On April 22, 2002, the State filed a letter memorandum in opposition to the application, asserting that (1) defendant's performance while on probation "was horrendous," (2) he failed to take advantage of an earlier opportunity to enter an inpatient drug treatment program in lieu of the four year custodial sentence, (3) he was a "significant street-level drug dealer," (4) he was found with fifty bags of cocaine in a playground "frequented by juveniles," and (5) the community's "interest in seeing the defendant punished" outweighed his "interest in rehabilitation." On May 3, 2002, the Morris County Drug Program issued a "Notice of Legal Eligibility Decision" rejecting the application because defendant posed a "significant threat to the community," and because of his "profit motive" in dealing drugs.
Defendant appealed the rejection and, on June 17, 2002, the prosecutor filed a letter "brief in opposition" to his appeal. The State noted the pending charges of possession of cocaine and heroin and possession with intent to distribute cocaine, and added that "[a]lthough not charged on a complaint, there is probable cause to believe that [defendant] committed the crime of possession of cocaine with intent to distribute within 500 feet of a public park in violation of N.J.S.A. 2C:35-7.1." The State noted that N.J.S.A. 2C:35- 14(c) provided that the court could not place defendant in the program over the State's objection because of the "earlier distribution conviction," and "rejected the defendant's Drug Court application" because of his prior conviction under N.J.S.A. 2C:35-5 and "the facts and circumstances of the current offense."
On June 20, 2002, the trial court held a hearing on the application. The defendant offered the Melahn report. In his report, Melahn analyzed the nine criteria for admission into the program, as embodied in N.J.S.A. 2C:35-14(a). In a supplemental report, Melahn concluded:
Prior to his introduction to narcotics, [defendant] was a gainfully employed individual with no prior criminal history . . . He has not shown in any manner to be a threat to the community. Even his criminal history has no acts of violence. Mr. Hester may have difficult time coming to the reality of his drug problems and a need to gain treatment, but he is certainly a viable candidate for rehabilitation. Additionally, the Drug Court's "task evaluator," Samantha Brennan, noted at the hearing that defendant "appears motivated" and that "whatever his motivation is, clinically he is appropriate for Drug Court." Also, defendant asserted that his willingness to remain in the County Jail while his application was being processed and until program bed space became available, without obtaining post-judgment credits, reflected his commitment to the program.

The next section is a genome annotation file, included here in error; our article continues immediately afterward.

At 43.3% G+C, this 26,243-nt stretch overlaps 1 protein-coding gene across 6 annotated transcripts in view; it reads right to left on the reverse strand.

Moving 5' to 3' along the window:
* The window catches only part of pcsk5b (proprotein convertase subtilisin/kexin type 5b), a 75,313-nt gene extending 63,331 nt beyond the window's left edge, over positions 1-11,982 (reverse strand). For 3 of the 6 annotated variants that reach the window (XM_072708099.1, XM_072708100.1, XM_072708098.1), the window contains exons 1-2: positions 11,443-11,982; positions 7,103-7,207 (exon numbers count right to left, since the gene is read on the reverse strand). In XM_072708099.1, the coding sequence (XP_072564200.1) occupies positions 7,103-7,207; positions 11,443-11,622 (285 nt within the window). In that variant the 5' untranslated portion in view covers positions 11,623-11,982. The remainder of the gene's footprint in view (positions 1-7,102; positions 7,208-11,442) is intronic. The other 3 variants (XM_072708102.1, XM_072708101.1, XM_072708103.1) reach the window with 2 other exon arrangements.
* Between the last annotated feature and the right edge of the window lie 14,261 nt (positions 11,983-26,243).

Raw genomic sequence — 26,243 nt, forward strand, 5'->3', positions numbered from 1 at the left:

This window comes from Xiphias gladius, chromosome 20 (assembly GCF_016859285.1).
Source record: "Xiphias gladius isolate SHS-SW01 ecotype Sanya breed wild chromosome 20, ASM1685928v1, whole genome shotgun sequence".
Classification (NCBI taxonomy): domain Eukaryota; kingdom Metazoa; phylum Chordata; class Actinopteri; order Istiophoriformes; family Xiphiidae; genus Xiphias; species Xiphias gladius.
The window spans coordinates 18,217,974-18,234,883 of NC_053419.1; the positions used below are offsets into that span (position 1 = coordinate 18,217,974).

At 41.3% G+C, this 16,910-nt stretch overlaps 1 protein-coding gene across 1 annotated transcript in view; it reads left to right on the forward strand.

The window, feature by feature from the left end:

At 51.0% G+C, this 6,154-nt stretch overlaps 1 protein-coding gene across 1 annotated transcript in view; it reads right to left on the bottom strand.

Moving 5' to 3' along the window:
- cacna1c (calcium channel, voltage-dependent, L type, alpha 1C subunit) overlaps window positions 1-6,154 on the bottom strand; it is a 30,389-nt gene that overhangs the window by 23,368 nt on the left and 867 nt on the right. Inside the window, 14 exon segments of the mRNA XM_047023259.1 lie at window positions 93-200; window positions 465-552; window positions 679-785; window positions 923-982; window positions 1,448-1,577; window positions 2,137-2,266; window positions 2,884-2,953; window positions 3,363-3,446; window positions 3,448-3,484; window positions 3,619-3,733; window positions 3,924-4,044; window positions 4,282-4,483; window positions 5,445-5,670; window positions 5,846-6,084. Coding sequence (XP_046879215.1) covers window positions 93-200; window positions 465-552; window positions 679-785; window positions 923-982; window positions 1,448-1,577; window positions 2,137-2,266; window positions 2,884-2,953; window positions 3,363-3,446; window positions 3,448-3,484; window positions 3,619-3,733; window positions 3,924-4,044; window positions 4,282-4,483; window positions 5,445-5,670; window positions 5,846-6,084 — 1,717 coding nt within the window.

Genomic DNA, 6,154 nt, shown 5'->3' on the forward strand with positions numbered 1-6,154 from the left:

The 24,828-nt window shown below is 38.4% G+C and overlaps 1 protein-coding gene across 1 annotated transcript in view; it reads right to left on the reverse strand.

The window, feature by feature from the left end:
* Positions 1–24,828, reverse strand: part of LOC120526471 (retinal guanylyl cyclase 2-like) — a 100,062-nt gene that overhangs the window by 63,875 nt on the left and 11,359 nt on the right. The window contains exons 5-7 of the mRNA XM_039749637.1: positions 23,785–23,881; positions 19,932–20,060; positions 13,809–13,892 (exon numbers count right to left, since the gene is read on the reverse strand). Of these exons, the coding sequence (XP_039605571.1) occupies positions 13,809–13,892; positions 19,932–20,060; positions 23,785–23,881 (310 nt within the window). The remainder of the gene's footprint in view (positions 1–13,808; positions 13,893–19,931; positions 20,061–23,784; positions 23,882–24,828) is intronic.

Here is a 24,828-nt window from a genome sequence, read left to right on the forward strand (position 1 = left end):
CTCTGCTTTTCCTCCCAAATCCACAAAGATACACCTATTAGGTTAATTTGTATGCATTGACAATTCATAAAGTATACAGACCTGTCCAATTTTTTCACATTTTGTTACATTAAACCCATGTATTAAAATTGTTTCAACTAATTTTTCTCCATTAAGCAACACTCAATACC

On June 27, 2002, the judge "overrule[d] the rejection," and found that the State committed a "patent and gross abuse of prosecutorial discretion" in rejecting defendant's application. He applied the standard used in evaluating the State's decisions on admissions to the Pretrial Intervention 6 Program ("PTI"), although he "question[ed] the application of this standard" with respect to the Drug Court program because PTI dealt with pretrial diversion from prosecution. In finding a "patent and gross abuse of discretion," the judge noted that defendant's prior convictions were symptomatic of his drug addiction. The judge concluded that defendant's prior conviction for distribution of a "small amount of CDS" was motivated by his need to generate income to purchase drugs for his own consumption and not "strictly for profit." He determined that the State was incorrect in labeling defendant a "street level dealer" without reference to his addiction. The judge found that defendant's possession of fifty bags of cocaine in this case was not conclusively for sale because the record indicated that an addict could consume such amounts and the defendant was supported by his mother, with whom he lived. *fn4 The judge further found that the prosecutor failed to acknowledge that defendant's prior behavior, including his non-compliance with probation, was caused by ...